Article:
17 “We have here only five loaves of bread and two fish,” they answered.

18 “Bring them here to me,” he said. 19 And he directed the people to sit down on the grass. Taking the five loaves and the two fish and looking up to heaven, he gave thanks and broke the loaves. Then he gave them to the disciples, and the disciples gave them to the people. 20 They all ate and were satisfied, and the disciples picked up twelve basketfuls of broken pieces that were left over. 21 The number of those who ate was about five thousand men, besides women and children. Matthew 14:13-21 New International Version (NIV)

Our mom’s ability to stretch her resources was legendary among the three of us (and our wives). She was always finding new ways to entertain her grandchildren at little or no cost.

One of her favorite ways was to pack us into her car and drive the forty or so miles from my childhood home in Sugar Land to Galveston and take the Bolivar Ferry from Galveston Island to Bolivar Point, and back. It’s a free ferry operated by the Texas Department of Transportation and it operates 24 hours a day.

It wasn’t the ferry ride that was the treat, it was feeding the seagulls with bread from the fantail of the ferry as we crossed from one side to the next and then back again. Both of my children have fond memories of feeding the seagulls on a ferry boat with their grandmother and every single one of her grandchildren do, too. Mom would bring only a few loaves of bread with her, but to the grandchildren it seemed like the bread would never end, nor would the seagulls. She was resourceful and she made the most of everything.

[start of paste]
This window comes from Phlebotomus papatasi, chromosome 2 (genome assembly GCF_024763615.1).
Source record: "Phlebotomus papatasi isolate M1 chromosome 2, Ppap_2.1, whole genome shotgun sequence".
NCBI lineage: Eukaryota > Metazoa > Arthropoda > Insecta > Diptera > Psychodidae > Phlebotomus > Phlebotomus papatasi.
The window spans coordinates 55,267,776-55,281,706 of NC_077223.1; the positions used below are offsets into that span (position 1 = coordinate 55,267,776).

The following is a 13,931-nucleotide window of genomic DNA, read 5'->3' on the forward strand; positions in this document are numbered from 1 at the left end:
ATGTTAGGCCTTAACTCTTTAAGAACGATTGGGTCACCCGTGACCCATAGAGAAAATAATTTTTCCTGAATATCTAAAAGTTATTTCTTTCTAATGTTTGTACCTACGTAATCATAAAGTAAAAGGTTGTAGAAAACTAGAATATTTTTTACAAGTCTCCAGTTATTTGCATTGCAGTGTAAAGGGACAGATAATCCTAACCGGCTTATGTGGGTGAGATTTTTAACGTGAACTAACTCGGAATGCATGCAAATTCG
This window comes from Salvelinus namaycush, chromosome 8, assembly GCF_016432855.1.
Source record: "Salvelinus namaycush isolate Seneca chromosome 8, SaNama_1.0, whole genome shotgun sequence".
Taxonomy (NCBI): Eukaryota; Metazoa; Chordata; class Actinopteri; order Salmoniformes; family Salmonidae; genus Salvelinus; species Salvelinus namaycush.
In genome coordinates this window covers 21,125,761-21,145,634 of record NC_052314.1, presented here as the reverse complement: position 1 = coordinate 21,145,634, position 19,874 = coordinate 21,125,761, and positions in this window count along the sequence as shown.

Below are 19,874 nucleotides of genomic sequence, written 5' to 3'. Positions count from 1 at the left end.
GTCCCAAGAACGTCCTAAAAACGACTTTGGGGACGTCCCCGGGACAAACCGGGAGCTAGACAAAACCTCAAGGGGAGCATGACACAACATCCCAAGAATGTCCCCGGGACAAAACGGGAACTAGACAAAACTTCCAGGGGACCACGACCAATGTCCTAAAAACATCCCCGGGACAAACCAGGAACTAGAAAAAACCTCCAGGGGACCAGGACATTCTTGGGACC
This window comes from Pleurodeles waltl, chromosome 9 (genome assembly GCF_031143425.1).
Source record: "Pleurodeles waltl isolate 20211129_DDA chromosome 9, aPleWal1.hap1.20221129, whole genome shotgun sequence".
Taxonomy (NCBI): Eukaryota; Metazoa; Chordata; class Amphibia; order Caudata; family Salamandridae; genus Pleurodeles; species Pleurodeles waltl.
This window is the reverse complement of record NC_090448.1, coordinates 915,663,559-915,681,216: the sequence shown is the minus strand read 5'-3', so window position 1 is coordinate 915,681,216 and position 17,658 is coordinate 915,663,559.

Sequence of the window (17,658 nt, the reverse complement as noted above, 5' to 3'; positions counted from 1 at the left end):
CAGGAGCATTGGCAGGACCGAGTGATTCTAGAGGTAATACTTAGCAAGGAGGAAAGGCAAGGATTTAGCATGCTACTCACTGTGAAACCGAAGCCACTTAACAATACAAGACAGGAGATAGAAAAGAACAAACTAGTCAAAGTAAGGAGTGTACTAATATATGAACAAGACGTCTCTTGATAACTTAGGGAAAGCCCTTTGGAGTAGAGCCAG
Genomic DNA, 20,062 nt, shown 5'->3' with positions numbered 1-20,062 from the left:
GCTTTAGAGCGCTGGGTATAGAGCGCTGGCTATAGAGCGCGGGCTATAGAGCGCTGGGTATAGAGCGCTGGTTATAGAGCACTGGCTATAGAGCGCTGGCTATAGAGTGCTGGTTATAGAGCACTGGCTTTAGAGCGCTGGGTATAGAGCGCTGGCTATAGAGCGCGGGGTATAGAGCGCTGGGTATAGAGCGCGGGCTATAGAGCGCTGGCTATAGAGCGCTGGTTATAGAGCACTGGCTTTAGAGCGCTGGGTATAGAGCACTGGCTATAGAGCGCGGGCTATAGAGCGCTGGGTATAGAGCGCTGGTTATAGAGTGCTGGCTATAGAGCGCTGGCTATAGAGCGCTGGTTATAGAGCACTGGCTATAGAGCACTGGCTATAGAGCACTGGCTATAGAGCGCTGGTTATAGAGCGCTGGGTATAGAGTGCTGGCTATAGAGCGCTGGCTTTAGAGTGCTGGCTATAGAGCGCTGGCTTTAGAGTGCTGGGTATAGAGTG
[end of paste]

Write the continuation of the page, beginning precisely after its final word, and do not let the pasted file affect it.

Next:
When I look back at mom’s life and what I learned from her, I know she made the best of what she had and tried to teach my brothers and I to do the same. I recently began to make an effort to regularly volunteer my time to the community and the organization I chose was Loaves and Fishes in Naperville. It wasn’t until I decided to write a message for the Gary Lenten devotional that I made the connection that I was honoring the memory of my mom by writing and serving.

I am blessed in more ways than I can share and more than I truly realize. Our community is blessed with abundance but there are many people whom are in need. Our church reaches many through it’s outreach programs and we do our best as a congregation to help those in our community who are in need. We are all doing God’s work feeding the many and showing that God will provide through our faith in Him.

In what ways are you giving back this Lenten season?

After I finished reading the Lenten Journal, I opened the daily devotional from Our Daily Bread and to my surprise I discovered the same story but from another chapter in the Bible – Luke 9: 11-17. I felt the presence of my mother. I felt lifted in time when I needed encouragement the most. You can read the reflection here at Our Daily Bread: Broken to be Shared.

Yesterday morning, I volunteered at Loaves and Fishes. It was busy day as people who are in need and hungry are just as worried of us who have plenty are about what the future holds. I’ve only volunteered a few days this year, but yesterday was the busiest day I had experienced as a volunteer.